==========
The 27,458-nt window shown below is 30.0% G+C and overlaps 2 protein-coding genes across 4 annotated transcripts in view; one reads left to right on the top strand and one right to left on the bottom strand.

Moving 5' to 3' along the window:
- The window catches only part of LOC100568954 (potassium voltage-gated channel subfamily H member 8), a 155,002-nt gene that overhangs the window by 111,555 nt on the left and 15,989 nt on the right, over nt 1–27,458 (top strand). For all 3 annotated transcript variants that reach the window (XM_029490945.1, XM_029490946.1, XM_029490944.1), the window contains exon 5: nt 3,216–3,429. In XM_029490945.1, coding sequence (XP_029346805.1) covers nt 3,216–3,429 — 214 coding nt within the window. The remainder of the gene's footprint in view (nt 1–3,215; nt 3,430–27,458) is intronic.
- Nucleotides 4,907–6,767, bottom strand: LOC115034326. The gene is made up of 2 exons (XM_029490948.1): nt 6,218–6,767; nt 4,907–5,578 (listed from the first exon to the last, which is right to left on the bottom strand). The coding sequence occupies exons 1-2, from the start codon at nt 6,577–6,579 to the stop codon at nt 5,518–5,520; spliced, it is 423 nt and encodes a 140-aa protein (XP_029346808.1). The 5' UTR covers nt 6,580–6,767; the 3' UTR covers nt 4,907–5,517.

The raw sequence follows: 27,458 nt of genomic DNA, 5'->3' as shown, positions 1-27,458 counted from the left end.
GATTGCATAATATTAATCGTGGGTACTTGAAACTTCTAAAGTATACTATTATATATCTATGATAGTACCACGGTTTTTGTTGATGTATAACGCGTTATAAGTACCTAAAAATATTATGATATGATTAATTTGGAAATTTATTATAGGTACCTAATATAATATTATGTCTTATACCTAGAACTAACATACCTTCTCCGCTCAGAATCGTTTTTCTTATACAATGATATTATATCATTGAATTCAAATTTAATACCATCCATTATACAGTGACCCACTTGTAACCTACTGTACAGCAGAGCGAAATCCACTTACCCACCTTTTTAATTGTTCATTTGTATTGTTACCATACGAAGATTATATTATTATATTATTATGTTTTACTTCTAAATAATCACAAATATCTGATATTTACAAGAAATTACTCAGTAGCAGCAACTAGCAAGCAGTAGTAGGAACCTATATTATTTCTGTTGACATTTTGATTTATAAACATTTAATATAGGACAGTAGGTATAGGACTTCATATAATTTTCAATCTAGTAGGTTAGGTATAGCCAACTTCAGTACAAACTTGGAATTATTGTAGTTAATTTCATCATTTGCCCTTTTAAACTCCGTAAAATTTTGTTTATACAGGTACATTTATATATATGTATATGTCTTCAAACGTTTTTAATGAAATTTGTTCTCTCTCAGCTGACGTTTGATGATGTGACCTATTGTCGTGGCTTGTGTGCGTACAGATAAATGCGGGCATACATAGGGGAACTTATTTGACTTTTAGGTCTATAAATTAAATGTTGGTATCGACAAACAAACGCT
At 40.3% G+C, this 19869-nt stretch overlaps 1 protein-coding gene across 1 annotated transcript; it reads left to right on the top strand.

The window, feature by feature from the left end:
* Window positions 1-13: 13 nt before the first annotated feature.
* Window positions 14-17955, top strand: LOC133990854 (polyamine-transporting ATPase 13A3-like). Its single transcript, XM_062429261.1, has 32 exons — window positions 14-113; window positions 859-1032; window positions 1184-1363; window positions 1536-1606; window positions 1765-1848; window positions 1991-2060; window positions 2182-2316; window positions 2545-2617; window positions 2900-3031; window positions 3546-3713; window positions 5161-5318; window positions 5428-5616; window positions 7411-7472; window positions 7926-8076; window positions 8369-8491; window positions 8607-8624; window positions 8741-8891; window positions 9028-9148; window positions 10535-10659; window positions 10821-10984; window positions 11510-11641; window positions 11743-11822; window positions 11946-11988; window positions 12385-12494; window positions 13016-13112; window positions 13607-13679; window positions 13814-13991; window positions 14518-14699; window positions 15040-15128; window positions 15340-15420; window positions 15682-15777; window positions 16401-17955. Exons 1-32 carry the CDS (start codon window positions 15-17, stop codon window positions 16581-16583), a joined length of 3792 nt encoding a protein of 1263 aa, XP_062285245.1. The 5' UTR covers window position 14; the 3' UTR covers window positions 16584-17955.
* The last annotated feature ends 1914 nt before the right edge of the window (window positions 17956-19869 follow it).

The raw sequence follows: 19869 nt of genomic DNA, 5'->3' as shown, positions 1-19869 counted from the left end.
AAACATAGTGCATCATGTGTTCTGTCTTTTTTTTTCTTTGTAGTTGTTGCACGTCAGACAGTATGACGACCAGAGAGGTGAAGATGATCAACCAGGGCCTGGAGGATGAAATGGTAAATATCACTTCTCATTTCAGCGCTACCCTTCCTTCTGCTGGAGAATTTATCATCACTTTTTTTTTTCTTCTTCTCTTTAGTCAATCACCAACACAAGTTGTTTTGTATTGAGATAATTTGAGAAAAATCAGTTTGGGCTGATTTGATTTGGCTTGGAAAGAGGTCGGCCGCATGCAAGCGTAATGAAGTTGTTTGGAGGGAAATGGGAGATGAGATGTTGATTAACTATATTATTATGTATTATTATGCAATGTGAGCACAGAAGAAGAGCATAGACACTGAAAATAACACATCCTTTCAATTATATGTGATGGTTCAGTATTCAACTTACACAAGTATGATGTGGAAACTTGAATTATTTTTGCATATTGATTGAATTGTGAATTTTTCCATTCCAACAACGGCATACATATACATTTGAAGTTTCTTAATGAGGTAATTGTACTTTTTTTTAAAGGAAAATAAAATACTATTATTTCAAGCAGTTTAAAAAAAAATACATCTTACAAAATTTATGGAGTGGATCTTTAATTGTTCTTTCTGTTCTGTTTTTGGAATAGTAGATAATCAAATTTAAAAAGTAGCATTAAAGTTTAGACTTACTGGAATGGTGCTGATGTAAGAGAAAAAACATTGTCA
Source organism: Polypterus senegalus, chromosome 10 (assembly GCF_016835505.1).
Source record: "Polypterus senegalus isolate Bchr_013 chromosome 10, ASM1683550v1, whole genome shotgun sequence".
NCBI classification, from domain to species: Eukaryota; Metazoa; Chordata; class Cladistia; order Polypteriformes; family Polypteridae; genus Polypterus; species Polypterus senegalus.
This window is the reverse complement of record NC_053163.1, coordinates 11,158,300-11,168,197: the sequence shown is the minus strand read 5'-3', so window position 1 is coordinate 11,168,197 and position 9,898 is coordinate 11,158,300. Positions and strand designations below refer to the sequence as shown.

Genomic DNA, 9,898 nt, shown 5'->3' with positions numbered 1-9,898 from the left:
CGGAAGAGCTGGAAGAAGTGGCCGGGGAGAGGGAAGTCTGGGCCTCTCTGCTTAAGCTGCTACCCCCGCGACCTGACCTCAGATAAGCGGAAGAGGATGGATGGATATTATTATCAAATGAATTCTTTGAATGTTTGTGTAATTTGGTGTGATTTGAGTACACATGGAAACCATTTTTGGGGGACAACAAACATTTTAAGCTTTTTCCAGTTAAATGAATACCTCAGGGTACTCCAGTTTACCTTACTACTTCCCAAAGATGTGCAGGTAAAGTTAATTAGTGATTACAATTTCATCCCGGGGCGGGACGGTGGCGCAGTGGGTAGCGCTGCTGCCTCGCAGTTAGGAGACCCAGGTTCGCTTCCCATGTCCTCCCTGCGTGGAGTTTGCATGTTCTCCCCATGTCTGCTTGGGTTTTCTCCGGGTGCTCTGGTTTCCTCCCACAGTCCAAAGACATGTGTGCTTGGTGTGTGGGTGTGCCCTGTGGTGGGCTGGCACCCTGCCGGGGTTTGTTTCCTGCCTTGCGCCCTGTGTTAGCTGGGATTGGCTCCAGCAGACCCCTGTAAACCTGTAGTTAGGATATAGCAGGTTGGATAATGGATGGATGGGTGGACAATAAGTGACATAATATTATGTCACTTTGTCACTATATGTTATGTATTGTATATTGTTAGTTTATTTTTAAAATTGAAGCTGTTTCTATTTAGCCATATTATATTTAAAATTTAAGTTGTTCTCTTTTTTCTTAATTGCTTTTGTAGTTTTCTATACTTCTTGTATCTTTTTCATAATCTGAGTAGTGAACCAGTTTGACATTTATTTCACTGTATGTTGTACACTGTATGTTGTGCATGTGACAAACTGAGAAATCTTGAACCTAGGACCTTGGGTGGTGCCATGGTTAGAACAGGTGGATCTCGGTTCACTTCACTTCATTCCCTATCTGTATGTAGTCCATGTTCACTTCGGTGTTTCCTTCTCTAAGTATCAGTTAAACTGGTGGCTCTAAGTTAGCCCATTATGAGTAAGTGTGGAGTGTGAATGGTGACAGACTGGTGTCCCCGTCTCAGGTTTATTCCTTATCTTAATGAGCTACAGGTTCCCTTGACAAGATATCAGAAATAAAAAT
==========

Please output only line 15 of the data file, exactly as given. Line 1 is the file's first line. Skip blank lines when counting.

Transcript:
Source record: "Polypterus senegalus isolate Bchr_013 chromosome 10, ASM1683550v1, whole genome shotgun sequence".